WWF South Africa is celebrating its 50th anniversary this year and the organisation is looking back at their journey from 1968 to 2018 and the key milestones they have reached through their conservation and lobbying efforts.
“We believe in the power of people and how we, as a collective, can positively impact this earth to realise our vision of building an equitable and sustainable future, in which both people and nature thrive,” says WWF South Africa CEO Morné du Plessis.
Here’s a look at three significant WWF SA milestones which ensure our spaces and natural resources are protected and sustained for all to enjoy:
Protecting the Cape Floral Kingdom
The Cape Floral Kingdom is the smallest plant kingdom on the planet, boasting over 2 000 indigenous plants, from the mighty protea to the dainty Erica, and a mighty New 7 Wonder of Nature: Table Mountain. To protect this unique natural heritage, WWF had the foresight in 1993 to raise start-up capital to establish the Table Mountain Fund, ensuring that this special mountain and its fabulous fynbos will be protected forever. WWF has raised more than R60 million for 215 biodiversity projects since 1993.
In recognition of our national natural heritage
During the 70s and 80s WWF invested immensely in securing areas of environmental relevance. The Langebaan Lagoon was the first marine reserve, declared in 1973, and by 1985 it was named South Africa’s first marine national park: now the West Coast National Park. A year later, in 1986, WWF set up The National Parks Trust to enhance South Africa’s entire network of protected areas. More than 105 000 ha of conservation-worthy land has been secured through the National Parks Trust. Today, these parks are integral to the communities and creatures that rely on them.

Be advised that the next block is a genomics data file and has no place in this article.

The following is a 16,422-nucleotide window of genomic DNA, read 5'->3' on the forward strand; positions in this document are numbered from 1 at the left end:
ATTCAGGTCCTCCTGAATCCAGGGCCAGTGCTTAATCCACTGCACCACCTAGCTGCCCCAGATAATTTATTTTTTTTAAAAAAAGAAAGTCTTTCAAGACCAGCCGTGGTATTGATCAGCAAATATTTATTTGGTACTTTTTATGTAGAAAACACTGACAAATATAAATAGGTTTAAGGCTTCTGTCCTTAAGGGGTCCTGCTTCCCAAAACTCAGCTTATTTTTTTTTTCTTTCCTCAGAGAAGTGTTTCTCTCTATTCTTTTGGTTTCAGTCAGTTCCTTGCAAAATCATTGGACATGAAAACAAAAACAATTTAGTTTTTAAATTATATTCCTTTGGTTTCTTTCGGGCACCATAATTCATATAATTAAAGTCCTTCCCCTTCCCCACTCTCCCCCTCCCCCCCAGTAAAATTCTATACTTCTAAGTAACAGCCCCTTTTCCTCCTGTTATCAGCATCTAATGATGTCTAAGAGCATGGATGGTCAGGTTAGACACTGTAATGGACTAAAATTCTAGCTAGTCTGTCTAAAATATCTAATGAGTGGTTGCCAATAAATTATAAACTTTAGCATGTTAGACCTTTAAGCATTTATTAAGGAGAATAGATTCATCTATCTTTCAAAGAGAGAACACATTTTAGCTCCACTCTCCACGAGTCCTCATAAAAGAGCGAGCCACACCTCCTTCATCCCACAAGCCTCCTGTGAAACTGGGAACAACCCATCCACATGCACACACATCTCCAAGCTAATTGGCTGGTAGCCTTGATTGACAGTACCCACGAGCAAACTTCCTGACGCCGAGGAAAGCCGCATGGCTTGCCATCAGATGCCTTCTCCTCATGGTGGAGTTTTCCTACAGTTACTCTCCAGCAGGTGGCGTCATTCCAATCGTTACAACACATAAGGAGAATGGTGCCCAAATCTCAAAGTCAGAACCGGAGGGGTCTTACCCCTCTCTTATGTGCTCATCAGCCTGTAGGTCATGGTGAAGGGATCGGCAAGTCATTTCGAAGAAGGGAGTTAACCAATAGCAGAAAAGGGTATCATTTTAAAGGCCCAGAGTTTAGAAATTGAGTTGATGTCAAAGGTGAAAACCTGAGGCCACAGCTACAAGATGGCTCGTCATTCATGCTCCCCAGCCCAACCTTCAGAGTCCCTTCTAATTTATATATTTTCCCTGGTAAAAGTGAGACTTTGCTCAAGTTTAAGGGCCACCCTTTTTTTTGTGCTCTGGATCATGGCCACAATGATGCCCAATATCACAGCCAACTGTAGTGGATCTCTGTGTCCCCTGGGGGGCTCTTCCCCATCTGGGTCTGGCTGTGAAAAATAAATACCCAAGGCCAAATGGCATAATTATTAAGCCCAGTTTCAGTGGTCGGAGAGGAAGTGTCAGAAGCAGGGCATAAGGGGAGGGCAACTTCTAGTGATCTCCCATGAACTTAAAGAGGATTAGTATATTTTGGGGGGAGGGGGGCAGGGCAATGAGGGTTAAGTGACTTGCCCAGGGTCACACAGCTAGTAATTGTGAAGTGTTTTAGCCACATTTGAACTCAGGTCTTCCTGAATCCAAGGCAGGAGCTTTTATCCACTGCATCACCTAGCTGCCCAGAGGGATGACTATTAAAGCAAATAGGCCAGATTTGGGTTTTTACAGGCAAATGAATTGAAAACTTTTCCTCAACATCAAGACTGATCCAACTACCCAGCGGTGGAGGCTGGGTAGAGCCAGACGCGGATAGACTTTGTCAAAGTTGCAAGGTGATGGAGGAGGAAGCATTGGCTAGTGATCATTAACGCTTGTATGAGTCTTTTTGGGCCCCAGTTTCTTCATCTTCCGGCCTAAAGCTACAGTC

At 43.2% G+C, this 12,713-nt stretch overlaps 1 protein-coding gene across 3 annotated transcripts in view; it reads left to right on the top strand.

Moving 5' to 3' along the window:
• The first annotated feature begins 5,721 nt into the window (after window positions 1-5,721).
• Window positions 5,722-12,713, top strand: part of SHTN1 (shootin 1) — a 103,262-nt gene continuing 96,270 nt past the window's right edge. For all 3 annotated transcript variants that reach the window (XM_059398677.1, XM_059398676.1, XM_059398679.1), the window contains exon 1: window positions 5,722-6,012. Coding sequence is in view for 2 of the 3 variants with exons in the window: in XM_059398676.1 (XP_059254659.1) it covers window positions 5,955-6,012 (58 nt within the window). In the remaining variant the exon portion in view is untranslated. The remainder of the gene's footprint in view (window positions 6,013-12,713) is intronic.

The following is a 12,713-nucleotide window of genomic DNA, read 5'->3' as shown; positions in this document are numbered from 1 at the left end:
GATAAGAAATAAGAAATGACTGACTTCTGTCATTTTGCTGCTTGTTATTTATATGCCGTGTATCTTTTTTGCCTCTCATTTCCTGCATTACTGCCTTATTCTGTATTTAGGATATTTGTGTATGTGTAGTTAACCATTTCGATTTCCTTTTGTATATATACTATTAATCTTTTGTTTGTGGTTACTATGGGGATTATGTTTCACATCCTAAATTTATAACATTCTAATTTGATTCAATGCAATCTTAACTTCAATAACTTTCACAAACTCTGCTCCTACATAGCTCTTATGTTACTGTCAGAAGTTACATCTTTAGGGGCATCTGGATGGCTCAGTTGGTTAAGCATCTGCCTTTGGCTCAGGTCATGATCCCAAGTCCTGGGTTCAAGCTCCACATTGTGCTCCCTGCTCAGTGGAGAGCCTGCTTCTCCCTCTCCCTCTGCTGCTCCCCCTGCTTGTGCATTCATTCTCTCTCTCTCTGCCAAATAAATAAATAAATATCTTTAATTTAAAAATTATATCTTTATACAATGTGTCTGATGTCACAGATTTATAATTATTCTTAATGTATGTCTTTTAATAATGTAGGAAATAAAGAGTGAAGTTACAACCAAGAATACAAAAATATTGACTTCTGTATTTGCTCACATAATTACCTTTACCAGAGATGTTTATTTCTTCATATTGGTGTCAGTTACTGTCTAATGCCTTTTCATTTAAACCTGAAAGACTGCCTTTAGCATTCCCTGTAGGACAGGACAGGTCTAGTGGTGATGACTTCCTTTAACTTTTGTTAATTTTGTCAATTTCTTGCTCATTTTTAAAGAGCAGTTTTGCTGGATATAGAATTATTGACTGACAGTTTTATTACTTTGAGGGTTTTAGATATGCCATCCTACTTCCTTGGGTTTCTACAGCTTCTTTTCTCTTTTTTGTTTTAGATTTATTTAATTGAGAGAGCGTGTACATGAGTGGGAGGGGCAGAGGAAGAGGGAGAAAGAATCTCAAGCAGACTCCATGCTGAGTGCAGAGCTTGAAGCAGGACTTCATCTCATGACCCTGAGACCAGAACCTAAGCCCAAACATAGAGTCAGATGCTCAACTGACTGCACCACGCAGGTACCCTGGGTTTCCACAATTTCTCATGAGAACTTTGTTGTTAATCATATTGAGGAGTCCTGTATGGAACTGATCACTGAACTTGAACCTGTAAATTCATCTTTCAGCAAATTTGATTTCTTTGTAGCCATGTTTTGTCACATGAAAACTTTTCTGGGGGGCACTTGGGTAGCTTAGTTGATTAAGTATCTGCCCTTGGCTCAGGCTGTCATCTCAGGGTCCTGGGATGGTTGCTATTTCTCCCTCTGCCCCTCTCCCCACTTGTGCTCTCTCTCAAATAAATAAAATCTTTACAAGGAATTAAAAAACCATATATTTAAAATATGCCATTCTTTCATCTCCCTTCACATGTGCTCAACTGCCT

In honour of creatures of the sea and sky
Lobbying for nature takes time and often happens without anyone knowing. In 2013 a 20-year vision was realised when South Africa’s first offshore marine protected area was declared. Situated about 2 000 kilometres from our coast in the Southern Ocean, this spectacular marine reserve around the Prince Edward Islands is home to the world’s largest sea bird, the albatross. A total of 24 marine areas have been declared protected in South Africa through the work of WWF.
A reminder that WWF SA will be hosting a second fund raising gala dinner at the Cape Town International Convention Centre on Saturday 1 September, during which they will share their optimistic vision to 2068 and take guests through the challenges and successes of their journey thus far.
The gala dinner is made possible by WWF’s generous sponsors including Prescient, Nedbank, Sanlam, Woolworths, Spier and Heineken.